Use of Transcutaneous Electrical Nerve Stimulation in the Management of Bladder Pain Syndrome: 2017 Update

  • Kenneth M. PetersEmail author


It is very interesting to look back to 1988 and realize how little was known regarding electrical stimulation or neuromodulation in the management of voiding dysfunction and pelvic pain. The original chapter had sparse data on the use of transcutaneous electrical nerve stimulation (TENS) as a means to improve symptoms of interstitial cystitis. It was suggested that other sites of stimulation such as intravaginal or posterior tibial nerve may improve clinical outcomes. The author commented that the ideal site of stimulation was unknown and research was needed to identify the best stimulation parameters to achieve good clinical outcomes. Since that time, cutaneous stimulation is routinely used, but still with little evidence. It is often physical therapists who use TENS and inferential stimulation units as a multimodal approach to managing chronic pelvic pain. There has been broadened interest in the impact of the pelvic floor and neuromuscular dysfunction as an underlying trigger for pain associated with interstitial cystitis. Thus, neuromodulation is a reasonable modality to offer patients with interstitial cystitis symptoms.


  1. 1.
    Marinkovic SP, Gillen LM, Marinkovic CM. Minimum 6-year outcomes for interstitial cystitis treated with sacral neuromodulation. Int Urogynecol J. 2011;22(4):407-412.Google Scholar
  2. 2.
    Peters KM, Feber KM, Bennett RC. A prospective single-blind, randomized crossover trial of sacral vs pudendal nerve stimulation for interstitial cystitis. BJU Int. 2007;100(4):835–9.CrossRefPubMedGoogle Scholar
  3. 3.
    Tai C, et al. Differential role of opioid receptors in tibial nerve inhibition of nociceptive and nonnociceptive bladder reflexes in cats. Am J Physiol Renal Physiol. 2012;302(9):F1090–7.CrossRefPubMedPubMedCentralGoogle Scholar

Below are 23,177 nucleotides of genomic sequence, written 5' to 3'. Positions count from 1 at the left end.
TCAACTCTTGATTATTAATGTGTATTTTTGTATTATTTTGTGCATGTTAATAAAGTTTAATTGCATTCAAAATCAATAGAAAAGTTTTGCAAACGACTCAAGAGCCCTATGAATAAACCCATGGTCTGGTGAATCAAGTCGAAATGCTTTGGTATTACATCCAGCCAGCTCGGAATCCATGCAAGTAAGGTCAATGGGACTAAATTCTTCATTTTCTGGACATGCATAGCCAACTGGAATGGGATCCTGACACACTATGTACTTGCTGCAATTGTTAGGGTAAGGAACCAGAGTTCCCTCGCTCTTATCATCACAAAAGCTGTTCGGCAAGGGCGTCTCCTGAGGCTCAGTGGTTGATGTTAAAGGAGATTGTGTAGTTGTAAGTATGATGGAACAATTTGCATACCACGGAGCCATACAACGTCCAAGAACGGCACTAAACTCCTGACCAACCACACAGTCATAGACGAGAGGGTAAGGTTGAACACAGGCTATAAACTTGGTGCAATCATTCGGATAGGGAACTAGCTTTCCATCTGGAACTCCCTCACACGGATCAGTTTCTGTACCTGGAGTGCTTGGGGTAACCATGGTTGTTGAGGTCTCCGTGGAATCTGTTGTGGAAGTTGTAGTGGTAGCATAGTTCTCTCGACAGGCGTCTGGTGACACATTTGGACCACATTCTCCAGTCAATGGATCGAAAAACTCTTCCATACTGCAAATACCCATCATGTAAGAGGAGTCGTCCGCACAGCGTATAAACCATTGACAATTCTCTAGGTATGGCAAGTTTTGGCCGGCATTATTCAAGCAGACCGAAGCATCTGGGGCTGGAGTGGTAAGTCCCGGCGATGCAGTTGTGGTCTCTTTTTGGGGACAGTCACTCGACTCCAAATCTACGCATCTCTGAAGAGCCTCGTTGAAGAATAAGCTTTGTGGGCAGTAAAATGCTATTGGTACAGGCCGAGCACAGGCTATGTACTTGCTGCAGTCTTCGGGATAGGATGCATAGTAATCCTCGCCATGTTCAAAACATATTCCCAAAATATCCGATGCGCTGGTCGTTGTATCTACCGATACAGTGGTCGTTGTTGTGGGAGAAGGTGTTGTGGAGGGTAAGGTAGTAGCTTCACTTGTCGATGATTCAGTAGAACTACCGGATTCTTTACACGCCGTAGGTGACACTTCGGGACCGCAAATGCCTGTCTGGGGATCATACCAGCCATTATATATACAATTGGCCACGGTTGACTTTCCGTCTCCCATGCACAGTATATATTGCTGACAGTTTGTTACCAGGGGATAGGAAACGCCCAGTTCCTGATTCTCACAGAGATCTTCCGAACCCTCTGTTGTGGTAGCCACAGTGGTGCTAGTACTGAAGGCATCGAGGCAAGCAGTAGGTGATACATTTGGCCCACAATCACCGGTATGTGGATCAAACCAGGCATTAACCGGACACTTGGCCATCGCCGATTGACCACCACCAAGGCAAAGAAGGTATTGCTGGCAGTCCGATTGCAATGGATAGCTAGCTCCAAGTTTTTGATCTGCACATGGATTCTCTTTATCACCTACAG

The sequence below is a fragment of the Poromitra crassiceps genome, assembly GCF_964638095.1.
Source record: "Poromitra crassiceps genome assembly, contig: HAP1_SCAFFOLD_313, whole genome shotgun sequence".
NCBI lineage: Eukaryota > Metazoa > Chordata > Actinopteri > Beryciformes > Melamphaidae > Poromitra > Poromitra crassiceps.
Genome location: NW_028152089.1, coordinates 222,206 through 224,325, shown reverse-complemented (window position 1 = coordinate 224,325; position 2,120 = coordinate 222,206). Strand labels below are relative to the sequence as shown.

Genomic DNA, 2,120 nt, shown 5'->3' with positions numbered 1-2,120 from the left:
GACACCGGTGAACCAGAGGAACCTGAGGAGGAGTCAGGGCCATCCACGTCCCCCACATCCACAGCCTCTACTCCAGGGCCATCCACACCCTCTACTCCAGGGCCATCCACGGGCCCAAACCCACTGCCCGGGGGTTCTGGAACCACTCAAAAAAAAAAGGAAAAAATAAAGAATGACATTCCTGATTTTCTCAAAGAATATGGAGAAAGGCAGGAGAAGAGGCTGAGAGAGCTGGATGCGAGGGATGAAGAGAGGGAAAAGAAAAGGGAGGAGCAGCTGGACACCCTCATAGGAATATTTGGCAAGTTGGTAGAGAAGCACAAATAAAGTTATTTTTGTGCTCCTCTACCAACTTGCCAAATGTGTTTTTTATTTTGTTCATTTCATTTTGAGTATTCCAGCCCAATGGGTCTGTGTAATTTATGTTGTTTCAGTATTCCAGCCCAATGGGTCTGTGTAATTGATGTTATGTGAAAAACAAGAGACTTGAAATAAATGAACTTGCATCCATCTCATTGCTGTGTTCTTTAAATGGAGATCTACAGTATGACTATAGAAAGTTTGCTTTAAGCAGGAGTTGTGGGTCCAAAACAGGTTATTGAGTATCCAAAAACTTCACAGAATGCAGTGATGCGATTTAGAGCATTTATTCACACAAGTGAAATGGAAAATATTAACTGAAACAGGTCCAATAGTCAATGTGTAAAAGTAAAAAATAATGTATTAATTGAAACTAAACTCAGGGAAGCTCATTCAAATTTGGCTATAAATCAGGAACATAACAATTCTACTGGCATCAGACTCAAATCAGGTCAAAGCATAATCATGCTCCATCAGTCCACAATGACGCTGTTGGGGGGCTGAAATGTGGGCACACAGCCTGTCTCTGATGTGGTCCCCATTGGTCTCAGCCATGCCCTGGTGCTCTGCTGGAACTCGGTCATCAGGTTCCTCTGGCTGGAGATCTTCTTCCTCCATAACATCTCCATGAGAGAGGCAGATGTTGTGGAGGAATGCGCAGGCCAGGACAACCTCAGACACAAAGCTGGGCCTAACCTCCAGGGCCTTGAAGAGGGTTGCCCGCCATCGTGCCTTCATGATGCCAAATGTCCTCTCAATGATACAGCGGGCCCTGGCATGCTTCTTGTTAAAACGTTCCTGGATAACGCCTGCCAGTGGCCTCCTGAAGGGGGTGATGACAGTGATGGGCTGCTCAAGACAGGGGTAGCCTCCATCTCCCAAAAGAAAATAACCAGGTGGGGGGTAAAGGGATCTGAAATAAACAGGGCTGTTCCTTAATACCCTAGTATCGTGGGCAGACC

4. 4.
    Peters KM, Carrico DJ, Perez-Marrero RA, Khan AU, Wooldridge LS, Davis GL, MacDiarmid SA. Randomized trial of percutaneous tibial nerve stimulation versus sham efficacy in the treatment of overactive bladder syndrome: results from the SUmiT trial. J Urol. 2010;183(4):1438–43.CrossRefPubMedGoogle Scholar
  5. 5.
    Kabay S, et al. Efficiency of posterior tibial nerve stimulation in category IIIB chronic prostatitis/chronic pelvic pain: a Sham-Controlled Comparative Study. Urol Int. 2009;83(1):33–8.CrossRefPubMedGoogle Scholar
  6. 6.
    van Balken MR, et al. Percutaneous tibial nerve stimulation as neuromodulative treatment of chronic pelvic pain. Eur Urol. 2003;43(2):158–63.CrossRefPubMedGoogle Scholar
  7. 7.
    Fitzgerald MP, Payne DK, Lukacz ES, Yang CC, Peters KM, Chai TC, et al. Randomized multicenter clinical trial of myofascial physical therapy in women with interstitial cystitis/painful bladder syndrome and pelvic floor tenderness. J Urol. 2012;187(6):2113–8.CrossRefPubMedPubMedCentralGoogle Scholar
  8. 8.
    Peters KM, Killinger KA, Jaeger C, Chen C. Pilot study exploring chronic pudendal neuromodulation as a treatment option for pain associated with pudendal neuralgia. Low Urin Tract Symptoms. 2015;7(3):138–42. doi: 10.1111/luts.12066.CrossRefPubMedGoogle Scholar
  9. 9.
    Liberman D, Singh R, Siegel SW. Neuromodulation for pelvic pain and sexual dysfunction. Curr Bladder Dysfunct Rep. 2016;11(2):187–93.CrossRefGoogle Scholar

Copyright information

© Springer International Publishing AG 2018

Authors and Affiliations

  1. 1.Beaumont Health-Royal OakRoyal OakUSA

Personalised recommendations